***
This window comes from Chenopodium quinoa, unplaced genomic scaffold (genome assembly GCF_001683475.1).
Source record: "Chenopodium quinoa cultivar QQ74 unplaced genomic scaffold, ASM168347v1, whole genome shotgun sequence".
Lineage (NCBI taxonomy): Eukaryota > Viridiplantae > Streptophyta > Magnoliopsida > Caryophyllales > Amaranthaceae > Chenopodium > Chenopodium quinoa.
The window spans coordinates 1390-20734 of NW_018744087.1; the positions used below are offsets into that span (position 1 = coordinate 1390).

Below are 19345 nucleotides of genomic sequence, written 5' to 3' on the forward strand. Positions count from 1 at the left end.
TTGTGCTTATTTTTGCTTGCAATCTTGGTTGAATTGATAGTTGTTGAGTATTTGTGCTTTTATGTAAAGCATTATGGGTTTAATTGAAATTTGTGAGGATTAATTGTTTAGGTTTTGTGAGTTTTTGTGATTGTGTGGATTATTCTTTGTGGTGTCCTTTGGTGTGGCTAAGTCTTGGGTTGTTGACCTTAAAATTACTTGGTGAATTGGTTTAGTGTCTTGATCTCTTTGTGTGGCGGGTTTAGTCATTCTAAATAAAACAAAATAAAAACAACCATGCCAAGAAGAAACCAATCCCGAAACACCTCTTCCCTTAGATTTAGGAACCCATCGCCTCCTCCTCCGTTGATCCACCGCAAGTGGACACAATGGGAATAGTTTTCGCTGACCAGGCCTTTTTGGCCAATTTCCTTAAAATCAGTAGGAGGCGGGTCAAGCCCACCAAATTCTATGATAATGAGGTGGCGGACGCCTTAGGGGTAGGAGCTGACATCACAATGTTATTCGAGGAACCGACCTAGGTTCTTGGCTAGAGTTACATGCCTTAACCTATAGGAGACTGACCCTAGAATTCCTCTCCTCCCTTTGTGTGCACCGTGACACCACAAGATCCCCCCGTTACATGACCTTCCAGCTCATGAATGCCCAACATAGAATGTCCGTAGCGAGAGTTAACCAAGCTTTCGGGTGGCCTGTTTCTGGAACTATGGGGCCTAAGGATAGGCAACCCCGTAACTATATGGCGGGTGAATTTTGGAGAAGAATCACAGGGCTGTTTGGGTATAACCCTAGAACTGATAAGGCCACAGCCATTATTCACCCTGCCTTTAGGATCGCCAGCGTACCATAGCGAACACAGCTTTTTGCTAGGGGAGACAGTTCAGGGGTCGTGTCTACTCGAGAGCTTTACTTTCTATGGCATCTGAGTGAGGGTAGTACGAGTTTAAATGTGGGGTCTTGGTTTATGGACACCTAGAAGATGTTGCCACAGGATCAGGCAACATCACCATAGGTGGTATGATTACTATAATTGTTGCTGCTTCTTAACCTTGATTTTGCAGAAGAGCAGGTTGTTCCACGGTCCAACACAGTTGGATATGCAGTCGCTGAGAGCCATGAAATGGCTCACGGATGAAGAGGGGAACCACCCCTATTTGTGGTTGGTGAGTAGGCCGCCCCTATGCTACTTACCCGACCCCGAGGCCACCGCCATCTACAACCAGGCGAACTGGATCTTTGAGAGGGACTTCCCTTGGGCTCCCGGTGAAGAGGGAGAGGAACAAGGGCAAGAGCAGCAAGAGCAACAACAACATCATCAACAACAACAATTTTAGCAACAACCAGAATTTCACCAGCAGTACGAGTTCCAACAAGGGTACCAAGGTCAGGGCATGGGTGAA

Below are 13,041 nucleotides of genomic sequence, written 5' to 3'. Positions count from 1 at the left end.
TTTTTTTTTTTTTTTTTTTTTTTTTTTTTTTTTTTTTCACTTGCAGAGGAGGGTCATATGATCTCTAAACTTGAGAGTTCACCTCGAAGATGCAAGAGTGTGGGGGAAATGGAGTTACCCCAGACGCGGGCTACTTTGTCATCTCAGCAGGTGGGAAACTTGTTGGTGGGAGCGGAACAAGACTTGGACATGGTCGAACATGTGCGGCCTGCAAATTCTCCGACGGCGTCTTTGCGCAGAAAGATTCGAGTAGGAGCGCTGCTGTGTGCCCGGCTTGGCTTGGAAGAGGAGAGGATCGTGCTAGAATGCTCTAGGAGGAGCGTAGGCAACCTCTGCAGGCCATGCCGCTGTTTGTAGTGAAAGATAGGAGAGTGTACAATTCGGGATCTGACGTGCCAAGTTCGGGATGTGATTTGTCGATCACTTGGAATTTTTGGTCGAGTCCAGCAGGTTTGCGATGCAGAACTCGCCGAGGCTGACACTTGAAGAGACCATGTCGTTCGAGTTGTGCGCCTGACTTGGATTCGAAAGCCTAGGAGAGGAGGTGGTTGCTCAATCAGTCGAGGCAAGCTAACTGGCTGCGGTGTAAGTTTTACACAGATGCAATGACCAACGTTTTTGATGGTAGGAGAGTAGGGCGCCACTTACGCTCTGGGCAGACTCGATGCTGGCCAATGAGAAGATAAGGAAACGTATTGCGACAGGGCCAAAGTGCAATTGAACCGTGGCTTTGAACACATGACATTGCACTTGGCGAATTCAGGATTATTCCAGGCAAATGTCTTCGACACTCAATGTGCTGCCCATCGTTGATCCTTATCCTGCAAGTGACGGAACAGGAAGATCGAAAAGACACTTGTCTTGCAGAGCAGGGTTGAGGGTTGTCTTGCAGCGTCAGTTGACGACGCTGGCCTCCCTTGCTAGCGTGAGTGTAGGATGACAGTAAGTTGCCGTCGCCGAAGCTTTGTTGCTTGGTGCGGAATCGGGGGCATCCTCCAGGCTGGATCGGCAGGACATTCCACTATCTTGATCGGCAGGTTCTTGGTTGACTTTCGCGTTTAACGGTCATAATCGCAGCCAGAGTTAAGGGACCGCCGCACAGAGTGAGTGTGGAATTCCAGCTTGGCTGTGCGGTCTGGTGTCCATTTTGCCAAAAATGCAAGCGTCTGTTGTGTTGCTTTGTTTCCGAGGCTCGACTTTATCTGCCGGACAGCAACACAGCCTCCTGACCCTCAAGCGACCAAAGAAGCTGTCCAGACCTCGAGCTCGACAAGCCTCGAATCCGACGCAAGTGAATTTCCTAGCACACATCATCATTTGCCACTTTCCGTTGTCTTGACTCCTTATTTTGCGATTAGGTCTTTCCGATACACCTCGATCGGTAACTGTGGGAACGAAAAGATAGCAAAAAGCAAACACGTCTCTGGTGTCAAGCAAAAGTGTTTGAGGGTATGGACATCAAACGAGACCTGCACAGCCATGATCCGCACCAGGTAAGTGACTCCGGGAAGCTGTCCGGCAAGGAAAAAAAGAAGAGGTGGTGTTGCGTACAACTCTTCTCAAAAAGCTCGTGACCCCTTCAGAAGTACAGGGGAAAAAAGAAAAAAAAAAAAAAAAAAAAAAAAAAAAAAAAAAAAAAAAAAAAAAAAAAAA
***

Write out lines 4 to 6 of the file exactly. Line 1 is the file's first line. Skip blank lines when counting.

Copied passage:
The window spans coordinates 1390-20734 of NW_018744087.1; the positions used below are offsets into that span (position 1 = coordinate 1390).

Below are 19345 nucleotides of genomic sequence, written 5' to 3' on the forward strand. Positions count from 1 at the left end.
TTGTGCTTATTTTTGCTTGCAATCTTGGTTGAATTGATAGTTGTTGAGTATTTGTGCTTTTATGTAAAGCATTATGGGTTTAATTGAAATTTGTGAGGATTAATTGTTTAGGTTTTGTGAGTTTTTGTGATTGTGTGGATTATTCTTTGTGGTGTCCTTTGGTGTGGCTAAGTCTTGGGTTGTTGACCTTAAAATTACTTGGTGAATTGGTTTAGTGTCTTGATCTCTTTGTGTGGCGGGTTTAGTCATTCTAAATAAAACAAAATAAAAACAACCATGCCAAGAAGAAACCAATCCCGAAACACCTCTTCCCTTAGATTTAGGAACCCATCGCCTCCTCCTCCGTTGATCCACCGCAAGTGGACACAATGGGAATAGTTTTCGCTGACCAGGCCTTTTTGGCCAATTTCCTTAAAATCAGTAGGAGGCGGGTCAAGCCCACCAAATTCTATGATAATGAGGTGGCGGACGCCTTAGGGGTAGGAGCTGACATCACAATGTTATTCGAGGAACCGACCTAGGTTCTTGGCTAGAGTTACATGCCTTAACCTATAGGAGACTGACCCTAGAATTCCTCTCCTCCCTTTGTGTGCACCGTGACACCACAAGATCCCCCCGTTACATGACCTTCCAGCTCATGAATGCCCAACATAGAATGTCCGTAGCGAGAGTTAACCAAGCTTTCGGGTGGCCTGTTTCTGGAACTATGGGGCCTAAGGATAGGCAACCCCGTAACTATATGGCGGGTGAATTTTGGAGAAGAATCACAGGGCTGTTTGGGTATAACCCTAGAACTGATAAGGCCACAGCCATTATTCACCCTGCCTTTAGGATCGCCAGCGTACCATAGCGAACACAGCTTTTTGCTAGGGGAGACAGTTCAGGGGTCGTGTCTACTCGAGAGCTTTACTTTCTATGGCATCTGAGTGAGGGTAGTACGAGTTTAAATGTGGGGTCTTGGTTTATGGACACCTAGAAGATGTTGCCACAGGATCAGGCAACATCACCATAGGTGGTATGATTACTATAATTGTTGCTGCTTCTTAACCTTGATTTTGCAGAAGAGCAGGTTGTTCCACGGTCCAACACAGTTGGATATGCAGTCGCTGAGAGCCATGAAATGGCTCACGGATGAAGAGGGGAACCACCCCTATTTGTGGTTGGTGAGTAGGCCGCCCCTATGCTACTTACCCGACCCCGAGGCCACCGCCATCTACAACCAGGCGAACTGGATCTTTGAGAGGGACTTCCCTTGGGCTCCCGGTGAAGAGGGAGAGGAACAAGGGCAAGAGCAGCAAGAGCAACAACAACATCATCAACAACAACAATTTTAGCAACAACCAGAATTTCACCAGCAGTACGAGTTCCAACAAGGGTACCAAGGTCAGGGCATGGGTGAA